Boris Johnson was the least successful of all Britain’s post-Second World War foreign secretaries during one of the most important and demanding periods. Where gravitas and grasp of detail were needed Johnson supplied bon mots and appeared to be preoccupied with domestic party politics to the cost of building the confidence of the UK’s allies and partners.
During Johnson’s term as foreign secretary the public diplomacy aspects of British foreign policy were particularly poor. The headline message of ‘Global Britain’ was intended to counteract the perception that Brexit was an act of insularity and reassure allies and friends that a post-Brexit UK would be internationally engaged and redefining its global profile.
But for many overseas governments and commentators (and especially those within Europe), ‘Global Britain’ was symptomatic of a vacuousness in British diplomatic thinking and action, and Johnson was tainted by association with the Leave campaign, perceived as unscrupulous by many across the EU. Notwithstanding the UK’s ongoing diplomatic, development, military and security commitments outside of the EU, Johnson’s performance fuelled a sense that the UK had lost a grip on both the medium and the message of its foreign policy.
Striking a different tone
The newly-minted foreign secretary, Jeremy Hunt, has a chance to re-establish greater confidence in UK foreign policy through his conduct in the role and the competence of his messaging. He also has the opportunity to lead the debate on a future British foreign policy that was conspicuously absent in the simplistic slogans of his predecessor.
The ongoing inquiry into Global Britain by the House of Commons Foreign Affairs Committee has demonstrated that the work on a post-Brexit British foreign and security policy has barely begun. The foreign secretary should be challenging his department and stimulating a broader and deeper conversation on the UK’s future foreign policy needs, and making a stronger case for greater resources to be devoted to UK diplomacy.
He would be well served by drawing on recent examples of how to conduct the role of foreign secretary. William Hague’s high quality communication skills with Robin Cook’s willingness to challenge prevailing orthodoxy would be a formidable combination. Both former foreign secretaries enjoyed the respect of the UK’s diplomatic partners.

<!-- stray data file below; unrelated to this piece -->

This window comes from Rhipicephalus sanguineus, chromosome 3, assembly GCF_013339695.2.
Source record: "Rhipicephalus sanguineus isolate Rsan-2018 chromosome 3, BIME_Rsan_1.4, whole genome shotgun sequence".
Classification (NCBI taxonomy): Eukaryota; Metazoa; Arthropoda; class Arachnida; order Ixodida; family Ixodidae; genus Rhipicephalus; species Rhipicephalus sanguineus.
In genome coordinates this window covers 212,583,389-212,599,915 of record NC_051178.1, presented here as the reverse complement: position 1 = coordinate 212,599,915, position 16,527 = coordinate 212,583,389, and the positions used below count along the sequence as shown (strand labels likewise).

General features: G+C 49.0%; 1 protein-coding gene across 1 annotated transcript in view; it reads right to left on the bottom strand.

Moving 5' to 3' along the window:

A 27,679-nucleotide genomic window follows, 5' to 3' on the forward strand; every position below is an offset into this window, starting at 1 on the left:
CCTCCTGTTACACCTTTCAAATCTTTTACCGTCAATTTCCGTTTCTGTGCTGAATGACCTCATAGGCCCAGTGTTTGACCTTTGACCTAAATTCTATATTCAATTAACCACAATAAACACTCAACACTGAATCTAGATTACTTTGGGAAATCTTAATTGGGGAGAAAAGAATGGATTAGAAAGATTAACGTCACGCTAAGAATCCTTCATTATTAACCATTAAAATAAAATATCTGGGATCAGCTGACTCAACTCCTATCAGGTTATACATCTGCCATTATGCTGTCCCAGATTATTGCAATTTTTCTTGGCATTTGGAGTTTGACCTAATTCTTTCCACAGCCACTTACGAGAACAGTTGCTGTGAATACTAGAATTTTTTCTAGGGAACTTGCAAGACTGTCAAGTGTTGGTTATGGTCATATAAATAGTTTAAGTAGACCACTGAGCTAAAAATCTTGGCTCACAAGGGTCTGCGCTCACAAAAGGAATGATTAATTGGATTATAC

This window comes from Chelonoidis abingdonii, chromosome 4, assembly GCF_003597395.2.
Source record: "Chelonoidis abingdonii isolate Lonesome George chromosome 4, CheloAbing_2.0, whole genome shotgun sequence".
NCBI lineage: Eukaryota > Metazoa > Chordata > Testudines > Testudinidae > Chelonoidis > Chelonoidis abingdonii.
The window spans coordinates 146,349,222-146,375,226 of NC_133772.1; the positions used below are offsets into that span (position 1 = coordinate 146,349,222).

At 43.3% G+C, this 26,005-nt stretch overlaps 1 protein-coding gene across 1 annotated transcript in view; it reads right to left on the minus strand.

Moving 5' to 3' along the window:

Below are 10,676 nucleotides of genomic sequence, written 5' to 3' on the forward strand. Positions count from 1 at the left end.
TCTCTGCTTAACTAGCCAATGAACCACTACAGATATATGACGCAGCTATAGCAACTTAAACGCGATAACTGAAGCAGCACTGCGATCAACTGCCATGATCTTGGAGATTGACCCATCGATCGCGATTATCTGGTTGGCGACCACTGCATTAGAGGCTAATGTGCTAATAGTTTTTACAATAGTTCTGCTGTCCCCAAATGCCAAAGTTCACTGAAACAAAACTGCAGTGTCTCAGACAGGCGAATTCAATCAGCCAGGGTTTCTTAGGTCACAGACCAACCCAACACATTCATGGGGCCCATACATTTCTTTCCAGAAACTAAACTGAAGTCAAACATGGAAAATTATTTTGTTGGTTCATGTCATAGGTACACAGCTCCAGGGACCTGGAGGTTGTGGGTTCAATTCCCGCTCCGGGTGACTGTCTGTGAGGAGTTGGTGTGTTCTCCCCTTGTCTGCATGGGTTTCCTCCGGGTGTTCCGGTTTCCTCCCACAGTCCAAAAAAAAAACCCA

Putting the FCO at the heart of the Brexit negotiations
Brexit diplomacy will peak in the autumn when the terms of the withdrawal agreement need to be settled. But this is only the prelude to the commencement of negotiations over the future relationship between the EU and the UK.
Hunt must make a strong case for the Foreign and Commonwealth Office, which has been sidelined in the Brexit negotiations, to take the lead on the future EU–UK relationship. The task of navigating a future relationship with the EU needs core diplomatic skills and a detailed knowledge of the position of third parties, which has been missing in much of the withdrawal negotiations.
From March 2019, once in transition, the UK will require a new type of diplomacy with the EU, as Britain will be outside the EU but remain bound by its policies and decisions until the end of 2020. At the same time as being locked in to the EU but out of the institutions that shape it, civil servants will be negotiating the future EU–UK relationship.
Hunt will have a domestic and European audience for his vision of UK foreign policy in his speech to the Conservative Party conference in early October. Addressing what will be a friendly audience, he should seize the opportunity to demonstrate his foreign policy credentials.
A central component of the government’s autumn message should be that the UK is affirming itself as a defender of multilateralism. By affirming a ‘muscular multilateralist’ approach, the UK would send a signal to the US that support for multilateralism is a core tenet that will not be compromised for any relationship, no matter how special.
For Europeans the message should be that, despite Brexit, the UK remains committed to multilateral institutions as the best basis for managing international relations, and will seek to become the EU’s first-call international partner.
Whether the Global Britain slogan is rebooted, or, preferably, retired, the autumn presents an opportunity to establish greater clarity of messaging on post-Brexit British foreign policy.